BEIRUT – In northern Syria, heavy exchanges between Syrian and Turkish troops are erupting with more frequency, threatening to escalate into full-blown conflict. Russian and U.S. convoys crisscross each other on remote dirt roads, the tension between them on full display. U.S. troops even have had a deadly clash with Syrian gunmen at a checkpoint.
Syria’s civil war long has provided a free-for-all battlefield for proxy fighters. But in its ninth year, it is drawing major foreign actors into direct conflict, with the threat of all-out confrontations becoming a real possibility.
In the northwest, the Syrian government’s Russia-backed military offensive to recapture Idlib, the country's last opposition-controlled region, has infuriated Ankara, which has poured in thousands of troops in response. In the northeast, U.S. troops on a murky mission to protect oil fields find themselves an increasing target as government troops exhibit more confidence.
The result is a battlefield so fraught with tensions that every day brings the potential for an incident or a miscalculation that could ignite broader violence.
On Thursday, Turkish forces and Turkey-backed rebels attacked government troops in Idlib, and Russian warplanes struck back. Two Turkish soldiers were killed in the incident, bringing the number of Turkish troops killed in Idlib this month to 15. Later, Turkey said it had asked the U.S. to deploy Patriot missile defense systems on Turkey’s border with Syria to guard against possible attacks from Syrian territory.
A look at the foreign actors and how they’re involved in northern Syria:
Syria’s northern neighbor was an early backer of the Syrian opposition, providing crucial logistical support as well as weapons and funding for the rebels who took up arms against Syrian President Bashar Assad.
Nine years later, Turkey has essentially lost that war. Idlib province, near the Turkish border, is the last region still held by the rebels. That’s why for Ankara, it has become an existential problem.
The Syrian government’s rapid military advances in Idlib threaten areas of the border farther north that were captured inTurkey'sincursions. Ankara, which hosts more than 3.5 million Syrian refugees, is also worried that an attack on the provincial capital and its surroundings will push 2 million more people toward its border, putting it under enormous pressure to let some of them in.
In the last two weeks, it has sent thousands of additional troops to Syria to try to stem the government’s advances, triggering clashes with Syrian government troops. So far, talks between Russia and Turkey to reduce tensions have failed to bring results.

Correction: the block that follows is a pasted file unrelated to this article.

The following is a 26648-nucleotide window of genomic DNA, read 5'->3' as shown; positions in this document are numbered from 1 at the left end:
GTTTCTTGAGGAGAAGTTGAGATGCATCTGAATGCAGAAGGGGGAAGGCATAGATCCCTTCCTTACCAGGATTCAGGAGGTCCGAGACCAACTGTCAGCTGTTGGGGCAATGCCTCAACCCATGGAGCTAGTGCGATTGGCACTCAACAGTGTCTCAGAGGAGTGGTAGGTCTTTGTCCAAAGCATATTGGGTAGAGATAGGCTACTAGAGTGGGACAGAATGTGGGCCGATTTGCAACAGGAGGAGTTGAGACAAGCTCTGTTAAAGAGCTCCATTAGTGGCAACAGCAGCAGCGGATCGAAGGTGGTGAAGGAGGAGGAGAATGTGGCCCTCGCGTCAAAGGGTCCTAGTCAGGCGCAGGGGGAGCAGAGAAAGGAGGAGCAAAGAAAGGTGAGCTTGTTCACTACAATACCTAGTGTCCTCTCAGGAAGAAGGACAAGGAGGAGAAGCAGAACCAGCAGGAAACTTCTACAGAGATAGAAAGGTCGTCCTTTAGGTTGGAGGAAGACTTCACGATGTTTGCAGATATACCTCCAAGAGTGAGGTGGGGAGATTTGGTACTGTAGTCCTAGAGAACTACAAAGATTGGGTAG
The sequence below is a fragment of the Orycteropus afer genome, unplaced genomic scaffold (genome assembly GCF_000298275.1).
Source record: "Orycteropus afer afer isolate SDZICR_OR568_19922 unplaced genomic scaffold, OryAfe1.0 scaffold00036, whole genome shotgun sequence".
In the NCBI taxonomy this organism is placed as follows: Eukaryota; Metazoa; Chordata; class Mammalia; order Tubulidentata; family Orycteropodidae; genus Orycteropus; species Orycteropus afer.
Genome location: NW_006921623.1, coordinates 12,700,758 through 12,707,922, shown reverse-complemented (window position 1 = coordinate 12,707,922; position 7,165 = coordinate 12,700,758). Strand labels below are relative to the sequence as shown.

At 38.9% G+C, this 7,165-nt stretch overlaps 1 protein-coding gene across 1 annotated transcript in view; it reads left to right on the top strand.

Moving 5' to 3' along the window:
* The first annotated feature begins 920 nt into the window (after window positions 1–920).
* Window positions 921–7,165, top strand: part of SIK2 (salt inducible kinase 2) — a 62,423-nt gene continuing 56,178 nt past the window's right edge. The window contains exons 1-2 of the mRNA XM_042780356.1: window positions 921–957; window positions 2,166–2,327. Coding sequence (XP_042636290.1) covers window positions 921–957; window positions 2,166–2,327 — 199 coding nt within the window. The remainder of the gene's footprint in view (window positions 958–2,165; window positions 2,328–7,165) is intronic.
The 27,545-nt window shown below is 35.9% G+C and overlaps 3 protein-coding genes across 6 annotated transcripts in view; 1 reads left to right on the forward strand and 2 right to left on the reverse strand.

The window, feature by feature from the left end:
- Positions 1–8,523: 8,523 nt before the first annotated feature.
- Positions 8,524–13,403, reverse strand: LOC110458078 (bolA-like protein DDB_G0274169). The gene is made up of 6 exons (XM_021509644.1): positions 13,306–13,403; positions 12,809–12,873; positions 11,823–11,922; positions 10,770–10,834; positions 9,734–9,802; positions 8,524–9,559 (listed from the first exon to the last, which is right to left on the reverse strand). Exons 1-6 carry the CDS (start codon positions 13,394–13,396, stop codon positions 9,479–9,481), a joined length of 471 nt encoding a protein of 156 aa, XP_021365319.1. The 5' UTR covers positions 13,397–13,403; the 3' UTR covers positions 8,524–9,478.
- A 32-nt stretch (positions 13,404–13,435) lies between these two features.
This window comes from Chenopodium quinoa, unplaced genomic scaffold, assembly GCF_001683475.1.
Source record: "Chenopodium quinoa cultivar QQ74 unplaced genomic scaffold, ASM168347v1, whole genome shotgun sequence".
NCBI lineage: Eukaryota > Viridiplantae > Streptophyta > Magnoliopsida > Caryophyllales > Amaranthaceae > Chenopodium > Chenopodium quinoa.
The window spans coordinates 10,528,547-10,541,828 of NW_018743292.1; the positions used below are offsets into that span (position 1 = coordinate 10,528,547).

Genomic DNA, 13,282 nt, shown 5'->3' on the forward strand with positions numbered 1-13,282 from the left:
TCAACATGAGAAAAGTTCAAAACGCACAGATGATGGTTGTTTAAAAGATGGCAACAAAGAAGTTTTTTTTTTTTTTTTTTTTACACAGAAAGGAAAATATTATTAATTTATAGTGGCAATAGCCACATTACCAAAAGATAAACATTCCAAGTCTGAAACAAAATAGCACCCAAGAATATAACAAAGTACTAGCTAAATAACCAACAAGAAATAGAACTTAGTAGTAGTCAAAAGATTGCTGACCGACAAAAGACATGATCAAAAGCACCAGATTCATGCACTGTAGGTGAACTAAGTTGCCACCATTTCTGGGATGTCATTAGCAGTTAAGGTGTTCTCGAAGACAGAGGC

Now, Turkish President Recep Tayyip Erdogan is threatening a larger operation to halt Syria's current offensive, but to do that would be to risk a direct confrontation with Moscow that Ankara can ill-afford to have.
If there has been a constant in the Syrian war, it is Russia’s unwavering support for Assad.
Russia has waged a military campaign in Syria since September 2015, allowing Assad's government to reclaim control over most of the country. The cost has been huge: Whole cities have been destroyed, mostly by indiscriminate Russian bombardment.
But Syria, and its naval base in Tartus, gives Moscow a strategic foothold in the Mediterranean, and Russia is determined to go all out to protect it.
Moscow has blamed Turkey for the collapse of a cease-fire in Idlib, accusing Ankara of “provoking further escalation” by continuing to offer military support for militants in violation of the 2018 agreement.
Russia moved to fill the vacuum left by the United States last year after U.S. President Donald Trump ordered the pullout of American forces in northeastern Syria, deploying its troops to keep apart Syrian and Turkish forces.
That made Moscow the ultimate power broker, mediator and winner of the war -- maintaining cooperation with all the players, including the Kurds, Turkey and even the United States, with whom it operates a so-called deconfliction line to defuse tensions.
While Trump ordered U.S. troops to withdraw from Syria last year, his military commanders and advisers later convinced him to keep a scaled-back force to protect Kurdish-controlled oil fields and facilities form falling into the hands of militants from the Islamic State group.
According to officials, there are about 750 U.S. troops in eastern Syria, spread across a swath of land that stretches more than 90 miles (150 kilometers) from Deir el-Zour to the border region east of al-Hassakeh.
They patrol a region crowded with other troops, including the Russians, Syrian government troops and even Iranian proxy forces not too far away.
But it is clear who has the upper hand.
Earlier this month, U.S. troops shot and killed a man after their convoy came under attack near a checkpoint manned by pro-Assad forces on a remote road east of the city of Qamishli in northeastern Syria. The convoy was attacked by stones and firebombs, and a man was seen firing at the convoy with a rifle. An American vehicle got stuck in the dirt, apparently having veered into a ditch, while another had a flat tire.
At one point in the melee, a Russian army convoy arrived on the scene, apparently to mediate. Images showed vehicles bearing Russian, U.S. and Syrian flags all in one frame.
The Russian Defense Ministry said the arrival of Russian troops prevented "further escalation of the conflict.”